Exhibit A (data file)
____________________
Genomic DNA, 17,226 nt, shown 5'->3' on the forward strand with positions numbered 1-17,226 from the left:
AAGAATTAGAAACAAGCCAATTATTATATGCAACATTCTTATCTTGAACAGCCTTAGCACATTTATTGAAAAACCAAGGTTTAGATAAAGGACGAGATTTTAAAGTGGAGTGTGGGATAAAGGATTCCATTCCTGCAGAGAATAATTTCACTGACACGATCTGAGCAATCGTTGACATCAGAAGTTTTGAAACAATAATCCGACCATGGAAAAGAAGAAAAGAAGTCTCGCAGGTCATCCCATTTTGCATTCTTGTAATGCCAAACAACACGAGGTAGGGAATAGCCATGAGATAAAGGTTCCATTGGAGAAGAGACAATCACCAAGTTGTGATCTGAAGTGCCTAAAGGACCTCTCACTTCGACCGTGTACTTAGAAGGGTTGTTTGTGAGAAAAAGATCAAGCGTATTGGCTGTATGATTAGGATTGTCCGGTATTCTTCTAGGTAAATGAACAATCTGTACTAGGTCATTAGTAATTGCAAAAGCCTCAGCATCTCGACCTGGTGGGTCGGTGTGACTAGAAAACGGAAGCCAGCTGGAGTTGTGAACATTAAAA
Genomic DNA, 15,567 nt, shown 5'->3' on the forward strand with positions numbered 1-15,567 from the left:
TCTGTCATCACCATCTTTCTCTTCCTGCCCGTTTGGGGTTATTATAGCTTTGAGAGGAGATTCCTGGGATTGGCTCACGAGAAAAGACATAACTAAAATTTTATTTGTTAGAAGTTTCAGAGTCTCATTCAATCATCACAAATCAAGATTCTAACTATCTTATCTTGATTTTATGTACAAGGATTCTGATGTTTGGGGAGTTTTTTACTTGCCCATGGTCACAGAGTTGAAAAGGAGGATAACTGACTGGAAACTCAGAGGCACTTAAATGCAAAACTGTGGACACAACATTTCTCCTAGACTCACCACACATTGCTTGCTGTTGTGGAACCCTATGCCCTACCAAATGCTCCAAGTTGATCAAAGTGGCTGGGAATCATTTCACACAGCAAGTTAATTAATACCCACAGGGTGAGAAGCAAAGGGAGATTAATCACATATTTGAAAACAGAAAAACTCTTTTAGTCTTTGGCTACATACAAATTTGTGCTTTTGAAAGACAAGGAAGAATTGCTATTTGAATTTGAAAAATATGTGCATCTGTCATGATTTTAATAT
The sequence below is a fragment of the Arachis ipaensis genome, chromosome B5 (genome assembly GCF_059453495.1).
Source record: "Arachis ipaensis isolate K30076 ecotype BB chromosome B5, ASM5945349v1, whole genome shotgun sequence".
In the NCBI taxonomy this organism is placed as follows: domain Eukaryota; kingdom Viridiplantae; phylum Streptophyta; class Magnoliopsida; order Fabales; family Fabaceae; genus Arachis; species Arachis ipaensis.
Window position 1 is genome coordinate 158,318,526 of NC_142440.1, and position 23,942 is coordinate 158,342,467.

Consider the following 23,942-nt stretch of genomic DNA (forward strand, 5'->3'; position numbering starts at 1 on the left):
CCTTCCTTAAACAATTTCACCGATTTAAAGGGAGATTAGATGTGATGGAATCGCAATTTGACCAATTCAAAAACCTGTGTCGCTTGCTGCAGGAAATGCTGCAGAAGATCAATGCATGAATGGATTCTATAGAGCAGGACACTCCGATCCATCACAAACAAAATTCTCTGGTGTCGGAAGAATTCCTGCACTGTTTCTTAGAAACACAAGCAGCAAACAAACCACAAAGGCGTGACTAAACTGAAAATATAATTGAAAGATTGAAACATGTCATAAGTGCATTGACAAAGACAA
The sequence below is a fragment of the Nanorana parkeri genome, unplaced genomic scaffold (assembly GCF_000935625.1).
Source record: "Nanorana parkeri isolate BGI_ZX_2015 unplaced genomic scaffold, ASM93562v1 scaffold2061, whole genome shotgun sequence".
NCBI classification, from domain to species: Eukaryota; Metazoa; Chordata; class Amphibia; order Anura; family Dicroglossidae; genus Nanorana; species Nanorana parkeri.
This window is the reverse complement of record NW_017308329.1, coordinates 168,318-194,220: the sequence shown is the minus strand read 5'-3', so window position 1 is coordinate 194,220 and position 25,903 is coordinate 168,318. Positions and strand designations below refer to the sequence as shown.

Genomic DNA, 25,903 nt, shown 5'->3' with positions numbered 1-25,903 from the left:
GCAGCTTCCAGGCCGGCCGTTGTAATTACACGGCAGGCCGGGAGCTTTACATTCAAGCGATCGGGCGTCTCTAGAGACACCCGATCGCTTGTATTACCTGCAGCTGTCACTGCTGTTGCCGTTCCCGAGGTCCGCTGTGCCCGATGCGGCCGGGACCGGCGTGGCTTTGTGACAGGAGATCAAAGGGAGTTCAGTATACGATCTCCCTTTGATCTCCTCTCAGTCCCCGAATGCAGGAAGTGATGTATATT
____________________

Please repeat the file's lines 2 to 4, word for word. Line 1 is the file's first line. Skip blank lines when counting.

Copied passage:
AAGAATTAGAAACAAGCCAATTATTATATGCAACATTCTTATCTTGAACAGCCTTAGCACATTTATTGAAAAACCAAGGTTTAGATAAAGGACGAGATTTTAAAGTGGAGTGTGGGATAAAGGATTCCATTCCTGCAGAGAATAATTTCACTGACACGATCTGAGCAATCGTTGACATCAGAAGTTTTGAAACAATAATCCGACCATGGAAAAGAAGAAAAGAAGTCTCGCAGGTCATCCCATTTTGCATTCTTGTAATGCCAAACAACACGAGGTAGGGAATAGCCATGAGATAAAGGTTCCATTGGAGAAGAGACAATCACCAAGTTGTGATCTGAAGTGCCTAAAGGACCTCTCACTTCGACCGTGTACTTAGAAGGGTTGTTTGTGAGAAAAAGATCAAGCGTATTGGCTGTATGATTAGGATTGTCCGGTATTCTTCTAGGTAAATGAACAATCTGTACTAGGTCATTAGTAATTGCAAAAGCCTCAGCATCTCGACCTGGTGGGTCGGTGTGACTAGAAAACGGAAGCCAGCTGGAGTTGTGAACATTAAAA
Genomic DNA, 15,567 nt, shown 5'->3' on the forward strand with positions numbered 1-15,567 from the left:
TCTGTCATCACCATCTTTCTCTTCCTGCCCGTTTGGGGTTATTATAGCTTTGAGAGGAGATTCCTGGGATTGGCTCACGAGAAAAGACATAACTAAAATTTTATTTGTTAGAAGTTTCAGAGTCTCATTCAATCATCACAAATCAAGATTCTAACTATCTTATCTTGATTTTATGTACAAGGATTCTGATGTTTGGGGAGTTTTTTACTTGCCCATGGTCACAGAGTTGAAAAGGAGGATAACTGACTGGAAACTCAGAGGCACTTAAATGCAAAACTGTGGACACAACATTTCTCCTAGACTCACCACACATTGCTTGCTGTTGTGGAACCCTATGCCCTACCAAATGCTCCAAGTTGATCAAAGTGGCTGGGAATCATTTCACACAGCAAGTTAATTAATACCCACAGGGTGAGAAGCAAAGGGAGATTAATCACATATTTGAAAACAGAAAAACTCTTTTAGTCTTTGGCTACATACAAATTTGTGCTTTTGAAAGACAAGGAAGAATTGCTATTTGAATTTGAAAAATATGTGCATCTGTCATGATTTTAATAT